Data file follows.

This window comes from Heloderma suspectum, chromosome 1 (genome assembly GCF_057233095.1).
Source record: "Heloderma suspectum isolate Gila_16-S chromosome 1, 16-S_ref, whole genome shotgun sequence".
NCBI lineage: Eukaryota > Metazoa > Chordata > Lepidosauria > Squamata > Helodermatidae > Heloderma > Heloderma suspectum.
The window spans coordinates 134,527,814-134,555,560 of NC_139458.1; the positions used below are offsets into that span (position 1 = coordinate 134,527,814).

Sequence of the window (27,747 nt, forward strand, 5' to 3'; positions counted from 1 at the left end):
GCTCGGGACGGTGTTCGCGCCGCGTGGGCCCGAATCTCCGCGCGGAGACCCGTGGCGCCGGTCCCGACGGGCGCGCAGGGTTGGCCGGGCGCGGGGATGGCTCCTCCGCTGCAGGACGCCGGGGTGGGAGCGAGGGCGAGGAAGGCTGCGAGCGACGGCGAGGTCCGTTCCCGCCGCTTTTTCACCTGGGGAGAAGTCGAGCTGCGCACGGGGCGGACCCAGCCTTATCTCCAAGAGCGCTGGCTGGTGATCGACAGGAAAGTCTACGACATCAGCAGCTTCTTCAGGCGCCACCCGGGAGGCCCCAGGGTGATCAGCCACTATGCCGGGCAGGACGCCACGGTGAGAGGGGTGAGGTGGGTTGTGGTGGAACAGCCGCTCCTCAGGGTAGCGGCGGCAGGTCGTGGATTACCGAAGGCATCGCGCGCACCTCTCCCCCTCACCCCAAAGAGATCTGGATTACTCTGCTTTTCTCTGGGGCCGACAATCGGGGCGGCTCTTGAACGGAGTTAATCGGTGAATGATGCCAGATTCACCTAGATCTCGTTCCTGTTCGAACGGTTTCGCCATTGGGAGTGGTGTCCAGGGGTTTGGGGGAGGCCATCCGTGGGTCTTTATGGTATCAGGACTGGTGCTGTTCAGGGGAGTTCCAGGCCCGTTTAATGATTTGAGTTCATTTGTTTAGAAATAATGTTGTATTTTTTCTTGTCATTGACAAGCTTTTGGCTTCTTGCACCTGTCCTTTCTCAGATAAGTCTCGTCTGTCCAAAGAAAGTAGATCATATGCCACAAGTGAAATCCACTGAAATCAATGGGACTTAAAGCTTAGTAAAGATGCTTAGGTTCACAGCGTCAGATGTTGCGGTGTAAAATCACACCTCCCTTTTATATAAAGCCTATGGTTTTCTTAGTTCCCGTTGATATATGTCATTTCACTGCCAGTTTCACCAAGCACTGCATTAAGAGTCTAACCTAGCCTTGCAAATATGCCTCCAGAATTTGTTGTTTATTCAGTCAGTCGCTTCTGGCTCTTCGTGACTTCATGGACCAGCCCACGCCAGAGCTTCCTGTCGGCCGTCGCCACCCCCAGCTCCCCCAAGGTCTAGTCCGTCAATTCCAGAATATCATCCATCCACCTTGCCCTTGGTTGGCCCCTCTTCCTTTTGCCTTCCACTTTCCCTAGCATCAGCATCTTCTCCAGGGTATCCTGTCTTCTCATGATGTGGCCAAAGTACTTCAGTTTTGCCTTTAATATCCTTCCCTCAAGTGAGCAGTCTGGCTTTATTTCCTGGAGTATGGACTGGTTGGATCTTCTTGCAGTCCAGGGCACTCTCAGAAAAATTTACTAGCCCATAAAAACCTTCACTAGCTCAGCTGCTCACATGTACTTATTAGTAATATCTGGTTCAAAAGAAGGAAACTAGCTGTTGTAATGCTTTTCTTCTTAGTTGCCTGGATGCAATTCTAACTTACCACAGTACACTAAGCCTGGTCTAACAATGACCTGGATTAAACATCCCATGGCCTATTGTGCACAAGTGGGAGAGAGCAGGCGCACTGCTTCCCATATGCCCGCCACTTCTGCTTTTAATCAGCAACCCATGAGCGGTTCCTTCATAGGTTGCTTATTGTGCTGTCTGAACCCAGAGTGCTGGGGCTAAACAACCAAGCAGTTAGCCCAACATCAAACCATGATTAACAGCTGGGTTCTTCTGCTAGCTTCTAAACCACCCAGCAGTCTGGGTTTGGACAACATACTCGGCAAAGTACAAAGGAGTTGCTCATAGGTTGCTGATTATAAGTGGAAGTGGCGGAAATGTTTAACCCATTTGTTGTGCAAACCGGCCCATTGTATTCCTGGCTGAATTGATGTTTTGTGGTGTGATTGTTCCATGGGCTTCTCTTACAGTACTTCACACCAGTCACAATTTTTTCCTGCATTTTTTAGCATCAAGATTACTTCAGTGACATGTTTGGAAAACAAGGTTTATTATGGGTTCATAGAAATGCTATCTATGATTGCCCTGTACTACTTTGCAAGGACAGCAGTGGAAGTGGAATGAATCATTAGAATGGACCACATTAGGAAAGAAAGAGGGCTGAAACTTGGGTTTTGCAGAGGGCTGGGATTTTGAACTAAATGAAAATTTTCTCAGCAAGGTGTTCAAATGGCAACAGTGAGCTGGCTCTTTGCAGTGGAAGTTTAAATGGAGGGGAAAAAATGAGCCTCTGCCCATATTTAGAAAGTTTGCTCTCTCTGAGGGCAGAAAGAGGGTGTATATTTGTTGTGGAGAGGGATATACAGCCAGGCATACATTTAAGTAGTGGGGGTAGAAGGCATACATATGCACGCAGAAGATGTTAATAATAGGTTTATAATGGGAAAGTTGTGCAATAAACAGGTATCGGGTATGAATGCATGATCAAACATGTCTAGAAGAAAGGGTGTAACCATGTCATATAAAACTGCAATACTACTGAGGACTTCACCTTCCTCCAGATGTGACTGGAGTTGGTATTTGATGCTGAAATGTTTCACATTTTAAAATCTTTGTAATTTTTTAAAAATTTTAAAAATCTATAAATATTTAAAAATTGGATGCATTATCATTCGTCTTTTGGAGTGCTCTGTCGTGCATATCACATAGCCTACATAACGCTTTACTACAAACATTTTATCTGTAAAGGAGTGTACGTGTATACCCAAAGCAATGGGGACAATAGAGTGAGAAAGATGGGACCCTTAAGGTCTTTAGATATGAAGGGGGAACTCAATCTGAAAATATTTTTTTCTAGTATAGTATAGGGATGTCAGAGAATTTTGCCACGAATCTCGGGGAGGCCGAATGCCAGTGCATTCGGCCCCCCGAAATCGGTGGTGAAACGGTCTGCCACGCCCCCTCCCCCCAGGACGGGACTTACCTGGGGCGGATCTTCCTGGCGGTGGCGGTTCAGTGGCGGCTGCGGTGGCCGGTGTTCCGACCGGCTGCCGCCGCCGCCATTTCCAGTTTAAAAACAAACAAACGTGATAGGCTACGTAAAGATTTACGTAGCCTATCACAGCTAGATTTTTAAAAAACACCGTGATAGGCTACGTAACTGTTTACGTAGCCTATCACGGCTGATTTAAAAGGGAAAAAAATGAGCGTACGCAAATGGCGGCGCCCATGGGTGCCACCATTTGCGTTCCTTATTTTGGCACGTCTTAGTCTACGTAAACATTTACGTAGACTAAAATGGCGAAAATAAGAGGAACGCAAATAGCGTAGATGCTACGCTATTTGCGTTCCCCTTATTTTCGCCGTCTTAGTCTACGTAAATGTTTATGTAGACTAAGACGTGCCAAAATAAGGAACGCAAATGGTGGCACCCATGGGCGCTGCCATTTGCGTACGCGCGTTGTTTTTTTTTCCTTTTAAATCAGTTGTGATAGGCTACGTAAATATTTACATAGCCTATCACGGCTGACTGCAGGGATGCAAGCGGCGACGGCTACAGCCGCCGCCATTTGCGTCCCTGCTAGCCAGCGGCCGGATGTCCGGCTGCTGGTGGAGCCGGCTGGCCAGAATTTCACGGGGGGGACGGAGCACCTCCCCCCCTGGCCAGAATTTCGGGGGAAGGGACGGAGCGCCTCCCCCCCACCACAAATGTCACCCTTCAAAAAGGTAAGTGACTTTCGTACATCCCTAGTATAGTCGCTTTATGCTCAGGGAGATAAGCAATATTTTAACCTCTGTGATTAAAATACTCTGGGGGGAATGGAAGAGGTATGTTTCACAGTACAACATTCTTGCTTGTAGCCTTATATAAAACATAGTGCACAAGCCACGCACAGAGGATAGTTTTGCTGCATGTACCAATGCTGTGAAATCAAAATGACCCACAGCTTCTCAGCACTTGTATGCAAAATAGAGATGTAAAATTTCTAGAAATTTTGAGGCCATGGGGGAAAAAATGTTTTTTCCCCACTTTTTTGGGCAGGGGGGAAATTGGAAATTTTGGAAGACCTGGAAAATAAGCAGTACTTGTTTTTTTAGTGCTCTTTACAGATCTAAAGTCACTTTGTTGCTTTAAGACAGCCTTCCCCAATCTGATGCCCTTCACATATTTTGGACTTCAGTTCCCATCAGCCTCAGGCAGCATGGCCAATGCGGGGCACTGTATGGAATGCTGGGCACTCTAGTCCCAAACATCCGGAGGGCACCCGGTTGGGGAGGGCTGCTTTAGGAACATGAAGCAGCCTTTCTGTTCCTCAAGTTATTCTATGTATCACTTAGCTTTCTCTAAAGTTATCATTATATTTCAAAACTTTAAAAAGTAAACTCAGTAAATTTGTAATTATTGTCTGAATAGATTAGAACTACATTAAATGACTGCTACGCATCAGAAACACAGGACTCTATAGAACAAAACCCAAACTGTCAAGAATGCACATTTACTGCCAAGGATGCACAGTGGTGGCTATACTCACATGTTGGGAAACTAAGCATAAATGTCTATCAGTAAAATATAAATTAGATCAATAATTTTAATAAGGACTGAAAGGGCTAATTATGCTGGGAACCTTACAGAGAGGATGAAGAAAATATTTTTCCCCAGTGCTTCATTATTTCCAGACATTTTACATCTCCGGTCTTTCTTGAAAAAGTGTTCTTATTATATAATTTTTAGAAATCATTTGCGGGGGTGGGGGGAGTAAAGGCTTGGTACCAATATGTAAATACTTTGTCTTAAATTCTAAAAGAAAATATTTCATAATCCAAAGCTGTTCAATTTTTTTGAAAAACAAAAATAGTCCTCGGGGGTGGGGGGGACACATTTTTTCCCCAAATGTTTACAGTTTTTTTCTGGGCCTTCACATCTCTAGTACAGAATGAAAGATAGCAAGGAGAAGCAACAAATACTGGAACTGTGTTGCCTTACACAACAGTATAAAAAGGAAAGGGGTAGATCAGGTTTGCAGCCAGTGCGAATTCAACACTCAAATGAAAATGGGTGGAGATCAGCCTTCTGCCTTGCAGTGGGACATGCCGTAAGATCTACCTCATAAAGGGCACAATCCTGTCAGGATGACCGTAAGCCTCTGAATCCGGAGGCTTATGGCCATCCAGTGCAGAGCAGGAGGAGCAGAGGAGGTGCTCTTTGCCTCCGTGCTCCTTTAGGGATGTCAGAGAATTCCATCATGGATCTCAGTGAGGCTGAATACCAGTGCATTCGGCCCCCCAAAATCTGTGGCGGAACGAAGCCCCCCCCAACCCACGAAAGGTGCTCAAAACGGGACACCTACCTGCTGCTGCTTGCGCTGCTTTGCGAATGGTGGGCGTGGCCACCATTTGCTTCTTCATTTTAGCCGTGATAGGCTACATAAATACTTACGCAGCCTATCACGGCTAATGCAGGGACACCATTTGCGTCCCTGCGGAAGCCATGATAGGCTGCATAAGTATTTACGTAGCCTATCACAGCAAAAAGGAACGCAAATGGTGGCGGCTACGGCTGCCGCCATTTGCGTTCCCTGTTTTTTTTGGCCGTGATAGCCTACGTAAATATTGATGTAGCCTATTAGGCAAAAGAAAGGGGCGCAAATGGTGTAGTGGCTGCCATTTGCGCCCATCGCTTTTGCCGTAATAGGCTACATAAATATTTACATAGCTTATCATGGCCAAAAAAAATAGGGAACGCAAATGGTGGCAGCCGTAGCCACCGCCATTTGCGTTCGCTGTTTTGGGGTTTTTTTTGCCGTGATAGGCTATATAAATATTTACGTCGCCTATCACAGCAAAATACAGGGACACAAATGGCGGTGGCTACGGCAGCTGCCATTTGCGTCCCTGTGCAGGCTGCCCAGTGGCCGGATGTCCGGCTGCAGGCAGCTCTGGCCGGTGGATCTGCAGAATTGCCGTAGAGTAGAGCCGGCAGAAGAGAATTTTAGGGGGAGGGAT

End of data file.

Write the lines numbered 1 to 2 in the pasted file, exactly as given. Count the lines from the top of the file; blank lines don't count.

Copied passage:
This window comes from Heloderma suspectum, chromosome 1 (genome assembly GCF_057233095.1).
Source record: "Heloderma suspectum isolate Gila_16-S chromosome 1, 16-S_ref, whole genome shotgun sequence".